Now that we’ve got that down, I’ll get to the real goal of this post: To help you get free resources besides this blog to help you eat better. And what’s better than resources on the Web? Nothing. There are so many free recipes and sites that it’s almost TOO much, if you know what I mean. So I figured I’d share some of my favorite blogs/easy, low-cost/healthy Web-based recipes. I’ll link to the recipes specifically, but I urge you to check out the whole site for some good advice and a chance to join a community.
I’ve scoured my resources to try to find the simplest (and hopefully cheapest) recipes from my favorite sites in hopes that they’ll be of help and inspiration. So, without further ado, five of the best:
Kimberly Snyder’s Glowing Green Smoothie - http://kimberlysnyder.net/blog/ggs/
Kimberly is a celebrity nutritionist, which might turn some of you off, but if you just can’t get into the whole green smoothie crazy, you really should give her recipe a go before giving up all together.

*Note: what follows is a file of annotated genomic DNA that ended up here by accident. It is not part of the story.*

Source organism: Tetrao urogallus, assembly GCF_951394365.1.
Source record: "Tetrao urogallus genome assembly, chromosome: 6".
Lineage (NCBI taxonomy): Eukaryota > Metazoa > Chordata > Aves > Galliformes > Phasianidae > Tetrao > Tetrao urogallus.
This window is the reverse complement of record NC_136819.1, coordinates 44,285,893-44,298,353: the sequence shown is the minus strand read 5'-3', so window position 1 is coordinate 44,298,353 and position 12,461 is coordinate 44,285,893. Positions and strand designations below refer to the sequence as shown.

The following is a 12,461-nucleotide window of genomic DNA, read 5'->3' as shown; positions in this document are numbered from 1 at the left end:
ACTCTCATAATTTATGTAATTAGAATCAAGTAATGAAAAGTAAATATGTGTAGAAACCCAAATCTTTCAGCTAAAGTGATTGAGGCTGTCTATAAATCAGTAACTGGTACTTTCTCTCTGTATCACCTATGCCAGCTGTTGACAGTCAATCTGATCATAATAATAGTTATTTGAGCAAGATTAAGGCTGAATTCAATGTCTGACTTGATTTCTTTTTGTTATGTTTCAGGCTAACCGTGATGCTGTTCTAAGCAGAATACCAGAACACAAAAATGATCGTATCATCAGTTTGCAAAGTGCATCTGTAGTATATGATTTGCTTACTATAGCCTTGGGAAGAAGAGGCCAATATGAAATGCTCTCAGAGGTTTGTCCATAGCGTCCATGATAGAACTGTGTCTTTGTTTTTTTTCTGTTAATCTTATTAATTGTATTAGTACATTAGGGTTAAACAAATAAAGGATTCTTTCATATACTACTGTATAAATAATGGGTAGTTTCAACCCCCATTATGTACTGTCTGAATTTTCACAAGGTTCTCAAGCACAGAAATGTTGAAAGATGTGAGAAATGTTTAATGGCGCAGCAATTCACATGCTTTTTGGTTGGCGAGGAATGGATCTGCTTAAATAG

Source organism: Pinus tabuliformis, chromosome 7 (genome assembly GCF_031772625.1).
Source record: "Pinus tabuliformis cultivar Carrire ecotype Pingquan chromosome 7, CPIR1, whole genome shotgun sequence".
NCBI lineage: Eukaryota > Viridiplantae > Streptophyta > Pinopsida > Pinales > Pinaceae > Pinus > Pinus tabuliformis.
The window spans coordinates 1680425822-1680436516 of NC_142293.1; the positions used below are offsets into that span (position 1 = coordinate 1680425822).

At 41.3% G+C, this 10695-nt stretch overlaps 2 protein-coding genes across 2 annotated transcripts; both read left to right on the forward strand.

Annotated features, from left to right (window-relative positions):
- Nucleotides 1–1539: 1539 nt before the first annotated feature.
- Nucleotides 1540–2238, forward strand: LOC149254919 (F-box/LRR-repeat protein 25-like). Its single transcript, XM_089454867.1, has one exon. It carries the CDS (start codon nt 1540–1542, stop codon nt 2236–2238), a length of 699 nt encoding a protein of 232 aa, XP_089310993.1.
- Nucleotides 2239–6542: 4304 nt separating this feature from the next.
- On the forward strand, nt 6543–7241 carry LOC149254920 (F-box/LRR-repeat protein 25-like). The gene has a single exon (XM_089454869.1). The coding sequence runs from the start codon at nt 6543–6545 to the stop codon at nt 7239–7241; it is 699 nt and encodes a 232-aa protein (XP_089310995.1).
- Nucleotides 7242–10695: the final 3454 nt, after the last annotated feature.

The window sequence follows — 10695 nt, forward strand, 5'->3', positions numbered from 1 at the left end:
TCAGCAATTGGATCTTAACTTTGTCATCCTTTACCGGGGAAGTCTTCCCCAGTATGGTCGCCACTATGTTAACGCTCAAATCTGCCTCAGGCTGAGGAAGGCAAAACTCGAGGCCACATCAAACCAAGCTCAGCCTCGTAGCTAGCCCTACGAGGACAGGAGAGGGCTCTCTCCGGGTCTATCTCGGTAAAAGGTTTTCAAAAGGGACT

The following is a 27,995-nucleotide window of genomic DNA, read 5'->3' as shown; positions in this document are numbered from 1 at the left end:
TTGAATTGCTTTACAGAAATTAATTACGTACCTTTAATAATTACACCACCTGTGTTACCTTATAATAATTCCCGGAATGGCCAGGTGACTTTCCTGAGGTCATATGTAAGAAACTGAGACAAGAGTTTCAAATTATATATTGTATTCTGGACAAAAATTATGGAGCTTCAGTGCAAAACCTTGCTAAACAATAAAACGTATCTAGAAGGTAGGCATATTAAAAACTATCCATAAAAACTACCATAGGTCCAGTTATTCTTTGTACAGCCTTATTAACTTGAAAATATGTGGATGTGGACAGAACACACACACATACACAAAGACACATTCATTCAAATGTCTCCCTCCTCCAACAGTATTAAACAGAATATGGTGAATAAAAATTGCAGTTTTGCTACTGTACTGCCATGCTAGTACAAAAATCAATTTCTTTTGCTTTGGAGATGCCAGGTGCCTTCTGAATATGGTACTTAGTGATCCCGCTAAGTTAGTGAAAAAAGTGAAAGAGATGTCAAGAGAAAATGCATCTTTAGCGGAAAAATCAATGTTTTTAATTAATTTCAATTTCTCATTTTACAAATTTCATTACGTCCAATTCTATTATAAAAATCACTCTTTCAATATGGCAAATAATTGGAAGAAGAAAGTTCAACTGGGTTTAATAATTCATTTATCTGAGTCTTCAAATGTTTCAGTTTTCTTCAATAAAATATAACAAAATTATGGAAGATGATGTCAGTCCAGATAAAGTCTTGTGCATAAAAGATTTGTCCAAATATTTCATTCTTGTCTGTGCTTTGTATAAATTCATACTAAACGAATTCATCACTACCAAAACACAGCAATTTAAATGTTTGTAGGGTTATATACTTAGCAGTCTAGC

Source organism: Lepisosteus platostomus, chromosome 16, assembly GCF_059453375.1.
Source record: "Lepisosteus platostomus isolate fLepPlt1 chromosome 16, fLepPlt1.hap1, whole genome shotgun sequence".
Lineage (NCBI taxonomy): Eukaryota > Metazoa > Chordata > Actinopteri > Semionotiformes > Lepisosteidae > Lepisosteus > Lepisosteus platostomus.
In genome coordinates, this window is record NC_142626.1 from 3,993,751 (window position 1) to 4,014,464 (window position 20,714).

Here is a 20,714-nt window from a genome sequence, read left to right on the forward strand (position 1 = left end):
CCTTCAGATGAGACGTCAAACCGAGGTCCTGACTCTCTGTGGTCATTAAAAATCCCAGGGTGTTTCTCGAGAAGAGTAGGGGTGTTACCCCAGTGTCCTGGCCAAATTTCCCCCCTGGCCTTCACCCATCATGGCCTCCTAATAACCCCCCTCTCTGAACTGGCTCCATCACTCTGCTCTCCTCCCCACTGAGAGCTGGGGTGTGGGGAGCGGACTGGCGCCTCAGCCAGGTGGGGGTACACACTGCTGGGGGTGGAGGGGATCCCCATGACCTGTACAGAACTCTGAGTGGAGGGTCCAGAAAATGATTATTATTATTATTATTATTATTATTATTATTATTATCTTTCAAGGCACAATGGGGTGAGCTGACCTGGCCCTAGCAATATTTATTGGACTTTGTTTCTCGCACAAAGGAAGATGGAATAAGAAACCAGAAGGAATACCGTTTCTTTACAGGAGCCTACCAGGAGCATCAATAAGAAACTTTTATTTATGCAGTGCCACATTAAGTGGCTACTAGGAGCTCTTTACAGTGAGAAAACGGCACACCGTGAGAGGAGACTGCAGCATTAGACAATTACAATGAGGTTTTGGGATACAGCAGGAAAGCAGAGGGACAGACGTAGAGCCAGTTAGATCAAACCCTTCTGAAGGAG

Gena Hamshaw’s Sweet Potato Breakfast Salad with Almond Butter Protein Dressing - http://www.choosingraw.com/sweet-potato-breakfast-salad-with-almond-butter-protein-dressing/
Gena is a med school student and her blog is a fabulous resource for those who want to eat whole foods on a budget. She’s very good at explaining the nutrition in her recipes and the benefits of particular ingredients. And because she’s a student — with little money or time — she doesn’t ever really go crazy with outrageous or time-eating ingredients.
Chloe Coscarelli’s Pad Thai Noodles - http://chefchloe.com/entrees/pad-thai-noodles.html
Chloe has a really great cookbook and a resume that includes winning “Cupcake Wars” with a vegan cupcake (against non-vegans). She doesn’t have a ton of recipes on her site (though she’s got hundreds in her two cookbooks), but this version of pad thai hits all the requirements above. Plus, it’s probably the very simplest recipe for pad thai I’ve ever personally made this side of a pre-prepared box.
Terry Walters’ Crispy Roasted Chickpeas - http://terrywalters.net/2011/03/crispy-roasted-chickpeas/
I have two of Terry’s cookbooks and I love them. That said, my husband calls them “elitist” cookbooks because they tend to call for ingredients we never have. I can’t tell you how many times I’ve suffered through a giant shopping list just to make one of her recipes. That said, her basic recipes like this one are totally awesome. And I think her cookbooks are great for when you’ve been eating healthy for awhile and want to try something new and maybe a bit more challenging.